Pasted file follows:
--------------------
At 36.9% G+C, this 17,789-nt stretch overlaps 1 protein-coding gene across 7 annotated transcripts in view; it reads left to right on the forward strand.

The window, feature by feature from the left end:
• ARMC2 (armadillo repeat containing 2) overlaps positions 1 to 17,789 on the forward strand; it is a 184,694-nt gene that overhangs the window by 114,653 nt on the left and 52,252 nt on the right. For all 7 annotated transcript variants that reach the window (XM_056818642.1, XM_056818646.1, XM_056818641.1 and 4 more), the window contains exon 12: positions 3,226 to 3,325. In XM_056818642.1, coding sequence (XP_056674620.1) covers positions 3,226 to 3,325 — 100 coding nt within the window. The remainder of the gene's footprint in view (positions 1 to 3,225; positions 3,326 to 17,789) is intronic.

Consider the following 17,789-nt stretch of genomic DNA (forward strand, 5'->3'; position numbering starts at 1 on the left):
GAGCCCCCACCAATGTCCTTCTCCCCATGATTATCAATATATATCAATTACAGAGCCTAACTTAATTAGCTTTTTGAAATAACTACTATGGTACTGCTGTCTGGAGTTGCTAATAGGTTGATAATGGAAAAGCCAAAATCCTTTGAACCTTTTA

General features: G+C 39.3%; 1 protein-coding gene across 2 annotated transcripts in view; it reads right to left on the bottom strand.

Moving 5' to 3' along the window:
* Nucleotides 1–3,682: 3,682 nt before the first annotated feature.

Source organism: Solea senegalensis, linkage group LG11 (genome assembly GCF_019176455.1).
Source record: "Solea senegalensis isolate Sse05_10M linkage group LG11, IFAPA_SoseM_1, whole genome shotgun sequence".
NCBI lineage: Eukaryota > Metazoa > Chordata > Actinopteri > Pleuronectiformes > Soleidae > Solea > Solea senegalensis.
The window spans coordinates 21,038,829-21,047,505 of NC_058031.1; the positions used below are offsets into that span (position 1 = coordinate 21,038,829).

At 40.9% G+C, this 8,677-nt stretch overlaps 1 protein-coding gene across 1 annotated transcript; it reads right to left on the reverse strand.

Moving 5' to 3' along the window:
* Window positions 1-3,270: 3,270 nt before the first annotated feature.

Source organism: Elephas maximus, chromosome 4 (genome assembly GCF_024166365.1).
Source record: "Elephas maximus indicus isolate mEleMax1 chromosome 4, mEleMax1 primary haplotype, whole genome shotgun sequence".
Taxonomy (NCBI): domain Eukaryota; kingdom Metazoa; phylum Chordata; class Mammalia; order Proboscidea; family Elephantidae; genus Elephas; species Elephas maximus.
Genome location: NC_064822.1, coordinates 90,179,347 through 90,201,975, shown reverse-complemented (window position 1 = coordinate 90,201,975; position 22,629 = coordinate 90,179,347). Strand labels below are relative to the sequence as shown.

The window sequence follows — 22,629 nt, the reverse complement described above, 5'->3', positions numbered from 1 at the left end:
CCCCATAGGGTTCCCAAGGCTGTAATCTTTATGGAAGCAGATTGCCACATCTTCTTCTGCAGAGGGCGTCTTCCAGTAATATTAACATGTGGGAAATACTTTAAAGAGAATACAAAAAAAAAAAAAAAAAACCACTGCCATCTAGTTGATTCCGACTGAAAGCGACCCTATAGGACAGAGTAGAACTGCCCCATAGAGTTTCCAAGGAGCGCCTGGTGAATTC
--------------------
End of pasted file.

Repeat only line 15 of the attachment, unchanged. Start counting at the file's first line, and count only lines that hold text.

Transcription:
* Window positions 1-3,270: 3,270 nt before the first annotated feature.